Gap Widens for Latinos and College
Tuesday, March 6th 2001, 12:00 am
News On 6
WASHINGTON â€“ The education gap between Latinos and non-Latino whites is narrowing at the high school level but growing wider at the college level, the Census Bureau reported Monday.
In its annual statistical portrait of America's diverse Latino population, the Census Bureau said Latino adults are more than three times as likely as non-Latino whites to be high school dropouts. And they are also nearly three times less likely to have college degrees.
Overall, 57 percent of Latinos 25 and older are high school graduates, compared with 88 percent of non-Latino whites. About 11 percent of Latinos have a college degree, compared with 28 percent of non-Latino whites.
The Latino high school graduation rate has shown a steady improvement, climbing from 53 percent in 1995, when the rate for non-Latino whites was 86 percent.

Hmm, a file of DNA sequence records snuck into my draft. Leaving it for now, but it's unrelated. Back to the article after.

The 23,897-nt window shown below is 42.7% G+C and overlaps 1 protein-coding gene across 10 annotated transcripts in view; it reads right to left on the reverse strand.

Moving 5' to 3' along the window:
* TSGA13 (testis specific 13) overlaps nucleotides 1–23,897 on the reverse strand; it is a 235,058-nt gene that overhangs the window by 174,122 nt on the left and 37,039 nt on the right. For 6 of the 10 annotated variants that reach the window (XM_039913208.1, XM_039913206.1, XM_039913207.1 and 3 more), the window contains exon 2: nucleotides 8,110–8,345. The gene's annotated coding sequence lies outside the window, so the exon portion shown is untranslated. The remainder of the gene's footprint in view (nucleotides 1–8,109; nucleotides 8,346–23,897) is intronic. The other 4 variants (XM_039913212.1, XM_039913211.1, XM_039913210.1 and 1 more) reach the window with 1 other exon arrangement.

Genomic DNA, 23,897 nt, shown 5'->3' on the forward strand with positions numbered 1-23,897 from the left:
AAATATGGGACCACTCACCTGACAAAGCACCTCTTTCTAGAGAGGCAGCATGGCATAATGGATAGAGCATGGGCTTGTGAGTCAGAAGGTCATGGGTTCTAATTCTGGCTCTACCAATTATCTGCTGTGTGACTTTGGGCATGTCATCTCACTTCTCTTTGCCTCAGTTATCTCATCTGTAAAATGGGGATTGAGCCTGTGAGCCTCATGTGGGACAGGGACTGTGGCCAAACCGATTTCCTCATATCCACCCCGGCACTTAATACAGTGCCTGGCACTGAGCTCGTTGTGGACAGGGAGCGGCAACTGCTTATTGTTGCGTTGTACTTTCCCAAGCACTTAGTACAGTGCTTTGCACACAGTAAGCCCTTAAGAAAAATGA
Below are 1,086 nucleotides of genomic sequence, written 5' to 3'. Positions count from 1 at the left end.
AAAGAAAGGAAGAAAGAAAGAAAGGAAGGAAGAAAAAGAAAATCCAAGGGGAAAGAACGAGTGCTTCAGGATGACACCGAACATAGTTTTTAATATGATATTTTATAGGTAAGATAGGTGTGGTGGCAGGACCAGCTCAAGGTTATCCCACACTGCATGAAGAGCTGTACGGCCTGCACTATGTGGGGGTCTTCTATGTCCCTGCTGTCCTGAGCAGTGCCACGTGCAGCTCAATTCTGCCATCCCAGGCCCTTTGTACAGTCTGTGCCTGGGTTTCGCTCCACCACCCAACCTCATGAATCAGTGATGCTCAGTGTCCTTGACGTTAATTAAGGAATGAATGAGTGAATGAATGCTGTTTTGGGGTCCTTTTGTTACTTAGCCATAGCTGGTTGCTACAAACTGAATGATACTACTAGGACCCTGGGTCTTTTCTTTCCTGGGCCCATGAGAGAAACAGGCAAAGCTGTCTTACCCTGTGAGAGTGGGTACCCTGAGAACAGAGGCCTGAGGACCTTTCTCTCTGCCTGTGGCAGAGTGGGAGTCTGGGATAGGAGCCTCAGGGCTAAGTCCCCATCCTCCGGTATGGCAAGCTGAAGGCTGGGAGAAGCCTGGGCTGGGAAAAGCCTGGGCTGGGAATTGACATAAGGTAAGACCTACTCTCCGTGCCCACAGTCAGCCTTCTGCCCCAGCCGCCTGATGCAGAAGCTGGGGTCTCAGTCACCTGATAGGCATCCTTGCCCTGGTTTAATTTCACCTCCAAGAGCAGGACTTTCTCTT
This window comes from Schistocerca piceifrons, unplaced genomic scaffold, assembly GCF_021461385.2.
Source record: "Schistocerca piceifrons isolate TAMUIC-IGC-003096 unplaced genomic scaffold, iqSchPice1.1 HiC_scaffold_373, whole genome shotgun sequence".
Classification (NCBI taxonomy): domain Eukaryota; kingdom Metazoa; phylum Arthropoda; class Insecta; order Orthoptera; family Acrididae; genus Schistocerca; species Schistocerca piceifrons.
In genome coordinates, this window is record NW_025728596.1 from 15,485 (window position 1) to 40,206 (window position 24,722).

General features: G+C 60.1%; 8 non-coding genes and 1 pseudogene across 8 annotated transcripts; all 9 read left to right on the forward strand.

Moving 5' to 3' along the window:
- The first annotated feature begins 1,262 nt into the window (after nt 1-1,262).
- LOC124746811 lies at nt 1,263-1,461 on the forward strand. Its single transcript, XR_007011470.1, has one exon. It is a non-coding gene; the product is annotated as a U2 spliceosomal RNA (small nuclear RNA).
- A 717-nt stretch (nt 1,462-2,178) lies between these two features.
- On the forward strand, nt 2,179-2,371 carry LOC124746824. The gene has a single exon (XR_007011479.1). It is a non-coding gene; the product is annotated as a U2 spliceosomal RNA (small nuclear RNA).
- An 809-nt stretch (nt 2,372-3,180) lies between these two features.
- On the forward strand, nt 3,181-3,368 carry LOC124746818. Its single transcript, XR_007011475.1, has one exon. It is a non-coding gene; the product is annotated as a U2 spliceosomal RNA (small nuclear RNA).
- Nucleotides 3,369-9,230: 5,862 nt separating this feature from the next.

The Latino college graduation rate rose from 9 percent in 1995, when the non-Latino rate was 25 percent. The review of the fast-growing Latino population is based on interviews and research conducted in March last year. The survey of Latinos is separate from the 2000 Census, whose results will be released this month.
About two-thirds of America's Latino population is of Mexican origin, the report found. About 14 percent are of Central and South American origin, 9 percent of Puerto Rican origin and 4 percent of Cuban origin.
The Census Bureau found that nearly 23 percent of Latinos live below the federal poverty line, compared with nearly 8 percent for non-Latino whites. The poverty standard is about $16,000 a year for a family of four.
The census reported that blacks remain the largest minority group, with 35.5 million people, or 12.8 percent of the population. Latinos rank second at 32.8 million, or 11.8 percent.